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Keep a healthy balance in investments

Pharma funds may be the talk of the town but it is never a good idea to put all your money in one sector
Let us begin by reminding you that pharma has been a laggard of sorts for more than five years in a row. Its performance, with a few exceptions, has been quite disappointing for many straight quarters.

Nilanjan Dey   |     |   Published 13.07.20, 12:49 AM

Just as one man’s paranoia becomes another man’s opportunity, the scare unleashed worldwide by Covid-19 has morphed into a challenge for pharmaceutical companies to concoct a vaccine.

The need for a workable vaccine to repel the evil has, not unexpectedly in an otherwise cheerless market, intensified investors’ interest in pharma stocks, and, by extension, pharma funds.Yes, pharma is suddenly the talk of the town.

Let us take a look at sector funds and the issues you must consider before hitching a ride on this rather risky class of investment vehicles. Let us begin by reminding you that pharma has been a laggard of sorts for more than five years in a row. Its performance, with a few exceptions, has been quite disappointing for many straight quarters.

Well, the straggler now seems primed for a push, thanks to the crisis created by Covid-19. Many leading pharma stocks have advanced on the bourses lately, a gain that has significantly enthused those who had made strategic allocations in recent months. Pharma funds are being actively monitored and the recent gains recorded by their NAVs have stoked retail sections of the market. See charts

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Caught in a trap?

A sector fund is a specialist — it invests only in stocks picked up from its chosen sector. Examples include funds dedicated to information technology or fast moving consumer goods. These funds do not look beyond their narrow universe. Sector funds, by definition, operate within closed confines. These are, therefore, never too broad-based.

What is sacrificed in the process is diversification across multiple segments of the economy. You cannot really expect a pharma fund to look much beyond drug manufacturing companies. But you can well expect its fund manager to pepper his portfolio from listed diagnostic centres, corporate hospitals, testing laboratories and sundry healthcare players.

The trouble is there aren’t too many listed players in the overall pharma space. Therefore, a narrow spread becomes narrower quite automatically. The range of choices before the fund manager becomes even more compressed. And this is a potential red flag too — the investor must know where the danger lies.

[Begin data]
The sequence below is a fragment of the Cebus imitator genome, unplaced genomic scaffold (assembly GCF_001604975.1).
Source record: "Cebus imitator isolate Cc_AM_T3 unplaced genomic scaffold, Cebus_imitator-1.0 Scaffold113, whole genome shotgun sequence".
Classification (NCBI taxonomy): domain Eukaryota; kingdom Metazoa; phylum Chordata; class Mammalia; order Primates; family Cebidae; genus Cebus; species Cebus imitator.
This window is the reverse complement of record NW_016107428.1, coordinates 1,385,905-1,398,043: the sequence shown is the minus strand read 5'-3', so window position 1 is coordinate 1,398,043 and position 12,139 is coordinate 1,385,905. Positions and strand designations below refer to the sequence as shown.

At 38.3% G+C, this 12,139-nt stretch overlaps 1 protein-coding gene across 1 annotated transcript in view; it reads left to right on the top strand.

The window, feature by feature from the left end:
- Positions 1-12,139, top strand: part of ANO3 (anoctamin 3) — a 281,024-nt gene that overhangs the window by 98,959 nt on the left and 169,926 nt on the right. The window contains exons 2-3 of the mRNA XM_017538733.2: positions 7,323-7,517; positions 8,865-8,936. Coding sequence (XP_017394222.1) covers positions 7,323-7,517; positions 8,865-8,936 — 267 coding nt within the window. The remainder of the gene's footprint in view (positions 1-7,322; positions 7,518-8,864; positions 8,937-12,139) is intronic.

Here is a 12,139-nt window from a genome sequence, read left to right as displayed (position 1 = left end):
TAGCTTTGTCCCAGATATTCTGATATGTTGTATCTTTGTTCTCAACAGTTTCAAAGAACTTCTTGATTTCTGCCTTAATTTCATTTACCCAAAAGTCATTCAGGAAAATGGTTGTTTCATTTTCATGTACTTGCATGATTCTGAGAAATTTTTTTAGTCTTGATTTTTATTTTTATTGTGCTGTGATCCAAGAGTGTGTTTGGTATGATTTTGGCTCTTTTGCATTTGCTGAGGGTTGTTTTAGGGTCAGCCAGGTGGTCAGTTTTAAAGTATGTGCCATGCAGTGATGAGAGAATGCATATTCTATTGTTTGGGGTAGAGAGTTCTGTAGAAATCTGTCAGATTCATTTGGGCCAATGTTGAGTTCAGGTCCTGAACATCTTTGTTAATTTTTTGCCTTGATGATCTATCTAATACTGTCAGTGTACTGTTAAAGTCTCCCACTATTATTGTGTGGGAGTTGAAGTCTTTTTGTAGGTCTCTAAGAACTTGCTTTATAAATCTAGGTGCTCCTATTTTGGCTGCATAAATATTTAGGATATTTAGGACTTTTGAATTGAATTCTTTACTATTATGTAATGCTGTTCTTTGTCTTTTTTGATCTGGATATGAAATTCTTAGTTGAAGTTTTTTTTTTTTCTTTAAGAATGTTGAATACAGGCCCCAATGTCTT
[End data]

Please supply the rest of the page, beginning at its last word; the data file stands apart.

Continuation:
An absence of diversification implies that the investor can be virtually trapped; money cannot move to other areas when the chosen sector declines. Its challenges can be myriad. They may appear in the shape of non-visibility of profits, destruction of value, plummeting volumes, low liquidity and so on.

Not always so

Before you shelve your plan to acquire sector funds, let us remind you that sectoral bias sometimes can be worth the risk too.

An FMCG fund, for instance, is quite likely to turn out a superior performance when the sector surges ahead. In fact, such a fund is expected to do better than its diversified peers which may have done some (but not overwhelming) FMCG allocation over a period of time.

History is replete with examples. The fabled dotcom boom spawned mammoth interest in internet companies, many of which later disappeared without leaving a trace. However, during the overheated phase — it was indeed a bubble — internet funds fetched terrific returns! The fact that those returns did not last beyond a very short stretch of time is another story.

This brings us to the lesson we wish to impart in this context. In fact, there are two very solid lessons to learn. One, sector funds are not really for the long haul. Two, sector funds should not form the core of your portfolio.

The funds we are discussing today will bring in smart numbers (and, therefore, justify their purchase) only when their chosen sectors are delivering outstanding performance. For the rest of the time, especially when these sectors are dwindling, their presence will not merit a second look. Indeed, they can be a serious drag on the investor’s outlay as well.

Moreover, these funds cannot serve as the foundation of your holdings. They can be mere additions and investors should see them as attempts to shore up their overall returns when certain sectors turn up the thermostat.

Some dos

Based on these inferences, here is a set of to-dos for investors

⚫ Create your portfolio by first investing in open-ended, diversified funds that invest in a range of economic segments. Mutual funds allow instant diversification. This is at the core of all benign investing practices. Setting up SIPs can be a good way to commence your journey.

⚫ Once you are sure that you have sufficient diversification, consider themes or sectors as additional purchases. Choose sector funds carefully. When times are promising, these will serve as kickers.

⚫ Revisit your holdings on a regular basis, de-select the funds that you think are a drag on you. Shed the excess baggage (diversified or sectoral, it does not really matter) whenever the need arises.

⚫ Sector funds are tactical buys. So do not hesitate to do a bulk investment (not SIPs) when a particular sector is set to boom. Needless to say, you need to pursue a ruthless exit strategy when “boom” turns into “bust”.

Sector funds are not for the faint-hearted. Remember, when “pump” becomes “slump”, it is time to dump the lot.

The writer is director, Wishlist Capital Advisors



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